GREENVILLE, S.C. (AP) — Republican presidential hopeful Carly Fiorina has spent the last two weeks repeating an erroneous description of videos secretly recorded by anti-abortion activists. That seems bound to continue as she makes her opposition to Planned Parenthood a centerpiece of her 2016 campaign.
Campaigning in South Carolina on Friday, Fiorina said she "absolutely" stands by her criticism of Planned Parenthood. She accused the women's health organization — it's also the nation's largest abortion provider — of pushing "propaganda" against her while being "aided and abetted by the media."
Fiorina has brushed off the facts surrounding her claim as a "technicality." Planned Parenthood, meanwhile, survived this week the latest attempt of conservatives in Congress to cut off its federal funding and accused her of lying.
The flap began at Republicans' Sept. 16 presidential debate, when Fiorina brought up widely circulated videos secretly recorded by anti-abortion activists and showing Planned Parenthood executives discussing the sale of fetal tissue to researchers.
"As regards Planned Parenthood, anyone who has watched this videotape -- I dare Hillary Clinton, Barack Obama to watch these tapes," Fiorina said. "Watch a fully formed fetus on the table, its heart beating, its legs kicking while someone says we have to keep it alive to harvest its brain."
That detailed scene does not occur in the videos, produced by the anti-abortion Center for Medical Progress. One of the videos, still posted on the center's YouTube channel as of Friday, shows a woman identified as an "ex-procurement technician" from a firm other than Planned Parenthood discussing harvesting the brain of an aborted fetus.
As the woman talks, the video cuts away to show a fetus that producers say came from an older anti-abortion video. They say the fetus was aborted, though there is no proof of that or that the scene was filmed at a Planned Parenthood facility. There are no other persons shown in the clip discussing collecting any tissue.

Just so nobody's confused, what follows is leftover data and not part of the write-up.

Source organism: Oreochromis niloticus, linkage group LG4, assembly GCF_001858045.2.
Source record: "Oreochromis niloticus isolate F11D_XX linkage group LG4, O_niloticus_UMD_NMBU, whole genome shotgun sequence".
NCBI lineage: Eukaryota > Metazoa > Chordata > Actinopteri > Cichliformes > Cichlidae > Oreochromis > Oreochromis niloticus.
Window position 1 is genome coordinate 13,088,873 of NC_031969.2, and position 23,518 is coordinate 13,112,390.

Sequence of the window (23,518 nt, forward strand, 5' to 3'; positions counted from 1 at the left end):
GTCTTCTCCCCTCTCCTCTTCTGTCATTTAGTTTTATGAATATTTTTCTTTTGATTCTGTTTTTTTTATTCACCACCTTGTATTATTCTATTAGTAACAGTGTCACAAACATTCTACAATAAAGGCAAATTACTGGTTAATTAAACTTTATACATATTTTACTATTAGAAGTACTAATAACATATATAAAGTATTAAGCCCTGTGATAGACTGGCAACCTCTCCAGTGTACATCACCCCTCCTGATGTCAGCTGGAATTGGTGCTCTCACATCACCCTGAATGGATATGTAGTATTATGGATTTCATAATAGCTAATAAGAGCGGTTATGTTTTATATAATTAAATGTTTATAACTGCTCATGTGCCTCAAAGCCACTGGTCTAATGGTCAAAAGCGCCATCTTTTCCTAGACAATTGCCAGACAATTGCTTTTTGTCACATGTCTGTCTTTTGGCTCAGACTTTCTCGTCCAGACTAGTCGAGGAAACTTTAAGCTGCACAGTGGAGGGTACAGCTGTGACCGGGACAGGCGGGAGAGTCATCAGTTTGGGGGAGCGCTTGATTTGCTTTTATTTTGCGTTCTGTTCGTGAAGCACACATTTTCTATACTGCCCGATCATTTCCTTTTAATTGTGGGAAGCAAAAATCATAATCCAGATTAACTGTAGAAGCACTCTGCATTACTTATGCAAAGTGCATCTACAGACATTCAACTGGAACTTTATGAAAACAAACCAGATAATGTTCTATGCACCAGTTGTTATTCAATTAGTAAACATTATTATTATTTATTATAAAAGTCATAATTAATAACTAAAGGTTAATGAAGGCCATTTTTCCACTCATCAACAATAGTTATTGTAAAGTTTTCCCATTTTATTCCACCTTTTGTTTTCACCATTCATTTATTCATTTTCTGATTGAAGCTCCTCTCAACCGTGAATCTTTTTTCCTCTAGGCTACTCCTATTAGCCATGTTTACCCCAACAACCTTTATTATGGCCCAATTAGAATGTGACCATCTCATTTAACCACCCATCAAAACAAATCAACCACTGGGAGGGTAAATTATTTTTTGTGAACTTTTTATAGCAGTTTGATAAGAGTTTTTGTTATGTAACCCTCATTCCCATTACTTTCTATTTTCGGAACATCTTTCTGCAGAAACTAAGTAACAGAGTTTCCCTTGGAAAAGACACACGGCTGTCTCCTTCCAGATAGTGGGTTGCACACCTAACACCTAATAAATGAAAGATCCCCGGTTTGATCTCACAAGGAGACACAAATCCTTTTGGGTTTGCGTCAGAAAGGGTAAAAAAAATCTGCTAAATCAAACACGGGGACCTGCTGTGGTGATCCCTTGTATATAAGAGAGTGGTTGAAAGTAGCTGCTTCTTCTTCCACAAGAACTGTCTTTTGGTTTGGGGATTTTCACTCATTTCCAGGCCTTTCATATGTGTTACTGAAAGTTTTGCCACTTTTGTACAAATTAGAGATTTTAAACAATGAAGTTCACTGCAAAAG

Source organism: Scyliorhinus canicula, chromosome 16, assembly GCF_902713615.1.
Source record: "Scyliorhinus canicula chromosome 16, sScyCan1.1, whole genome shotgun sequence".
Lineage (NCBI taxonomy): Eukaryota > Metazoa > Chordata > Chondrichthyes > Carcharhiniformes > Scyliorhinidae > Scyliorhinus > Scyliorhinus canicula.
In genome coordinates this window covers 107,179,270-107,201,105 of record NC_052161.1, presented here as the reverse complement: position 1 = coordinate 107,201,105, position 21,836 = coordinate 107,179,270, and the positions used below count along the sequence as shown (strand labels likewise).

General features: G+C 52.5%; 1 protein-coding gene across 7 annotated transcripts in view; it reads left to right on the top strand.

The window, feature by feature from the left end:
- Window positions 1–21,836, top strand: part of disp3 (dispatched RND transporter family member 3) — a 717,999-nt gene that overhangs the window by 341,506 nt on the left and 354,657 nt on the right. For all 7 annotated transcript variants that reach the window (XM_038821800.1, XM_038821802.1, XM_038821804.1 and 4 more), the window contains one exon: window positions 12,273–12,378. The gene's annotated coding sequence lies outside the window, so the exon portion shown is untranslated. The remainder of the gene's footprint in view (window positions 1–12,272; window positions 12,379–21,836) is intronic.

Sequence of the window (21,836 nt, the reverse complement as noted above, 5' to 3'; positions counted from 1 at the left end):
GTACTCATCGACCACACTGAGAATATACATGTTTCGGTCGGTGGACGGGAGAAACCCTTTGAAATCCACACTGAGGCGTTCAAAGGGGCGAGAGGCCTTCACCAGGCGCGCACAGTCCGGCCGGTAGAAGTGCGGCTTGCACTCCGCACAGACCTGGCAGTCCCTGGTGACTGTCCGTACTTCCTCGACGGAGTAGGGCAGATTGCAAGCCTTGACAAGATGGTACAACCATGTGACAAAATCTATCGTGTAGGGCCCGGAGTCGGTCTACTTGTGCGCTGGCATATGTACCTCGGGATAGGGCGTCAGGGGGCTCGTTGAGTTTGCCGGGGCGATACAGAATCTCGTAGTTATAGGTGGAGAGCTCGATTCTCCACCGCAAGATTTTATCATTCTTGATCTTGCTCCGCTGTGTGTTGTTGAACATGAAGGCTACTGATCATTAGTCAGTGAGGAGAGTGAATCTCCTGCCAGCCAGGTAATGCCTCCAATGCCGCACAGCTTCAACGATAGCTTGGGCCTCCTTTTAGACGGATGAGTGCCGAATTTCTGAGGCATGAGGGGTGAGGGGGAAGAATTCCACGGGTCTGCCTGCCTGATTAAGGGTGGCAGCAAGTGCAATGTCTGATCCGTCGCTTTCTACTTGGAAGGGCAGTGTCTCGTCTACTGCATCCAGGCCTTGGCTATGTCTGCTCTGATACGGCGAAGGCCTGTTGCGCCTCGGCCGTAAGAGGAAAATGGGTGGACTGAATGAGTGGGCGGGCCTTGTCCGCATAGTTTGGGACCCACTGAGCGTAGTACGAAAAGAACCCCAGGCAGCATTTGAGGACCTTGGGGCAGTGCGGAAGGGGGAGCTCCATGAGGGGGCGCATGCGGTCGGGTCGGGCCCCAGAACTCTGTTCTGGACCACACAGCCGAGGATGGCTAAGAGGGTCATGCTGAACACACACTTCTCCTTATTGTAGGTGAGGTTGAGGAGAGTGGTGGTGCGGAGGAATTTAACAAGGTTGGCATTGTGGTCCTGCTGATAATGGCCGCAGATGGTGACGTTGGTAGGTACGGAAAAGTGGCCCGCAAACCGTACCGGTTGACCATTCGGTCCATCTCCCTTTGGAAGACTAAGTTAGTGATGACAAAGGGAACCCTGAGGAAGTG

A separate image shown later in the video is that of a stillborn baby miscarried in a hospital after 19 weeks of gestation.
After Fiorina was questioned multiple times about her claims, a pro-Fiorina super PAC released an online ad that again included the image, with the claim that "Carly Fiorina won the debate. Now come the false attacks."
Fiorina has pushed back in multiple interviews. Often, the crux of her argument, beyond sticking to her incorrect description of the anti-Planned Parenthood videos, is that she has not misrepresented the group's actions and that the larger issue is about the character of the nation.
"They're trying to have a conversation about a technicality about a videotape," Fiorina said last week at Christian women's health center in Spartanburg, South Carolina. The center, which does not provide abortions, has become a popular stop for Republican presidential candidates. "The character of this nation cannot be about butchery of babies for body parts," Fiorina said.
At another South Carolina stop, she linked liberals' support for abortion rights with environmental regulations. "They are perfectly prepared to destroy other people's jobs and livelihoods and communities in order to protect fish and frogs and flies," she said. "But they do not think a 17-week-old, a 20-week-old, a 24-week-old is worth saving. This, ladies and gentlemen, is hypocrisy."
Yet when asked specifically about the video, she's never budged. On NBC's Sept. 27 edition of "Meet the Press," host Chuck Todd asked Fiorina if she would admit to "exaggerating" the scene in question. "No, not at all," she said. "That scene absolutely does exist." But she has not produced the footage and even anti-abortion activists say it does not exist as she has described it.
On Friday, she asked in South Carolina, "Why is it Planned Parenthood cannot and will not deny late-term abortions are being performed for the purposes of obtaining brains and other body parts? ... It's happening."
Planned Parenthood doesn't dispute that fetal tissue is sometimes taken for research, but notes the practice is legal and payments only cover expenses of the process.
"In two states, Planned Parenthood helps patients who want to donate tissue for fetal tissue research, following clear guidance that goes well above and beyond the legal requirements in this area," said spokesman Eric Ferrero, referring to California and Washington. "This work is not about 'harvesting' or 'selling' or 'profiting' — it is about helping facilitate patients' wishes to support medical research that can help treat and cure serious diseases."
Recent polling suggests Fiorina's criticism of Planned Parenthood is out of step with the wider electorate but in line with conservatives. Pew Research Center found in a Sept. 22-27 poll that 60 percent of adults in the U.S. wanted a budget deal to maintain funding for Planned Parenthood. But among Republicans, 66 percent said any budget deal must eliminate the money — 78 percent among those who identify as "conservative Republicans."
Associated Press writer Meg Kinnard in Aiken, South Carolina, contributed to this report. Follow Barrow on Twitter at https://twitter.com/BillBarrowAP .
This story has been corrected to show that one image in the video is purported to be an aborted fetus; a separate image is that of a miscarried fetus, not the same one. Neither is tied to Planned Parenthood. The story also corrects that a pro-Fiorina video was released by a super PAC backing her campaign, not her campaign committee.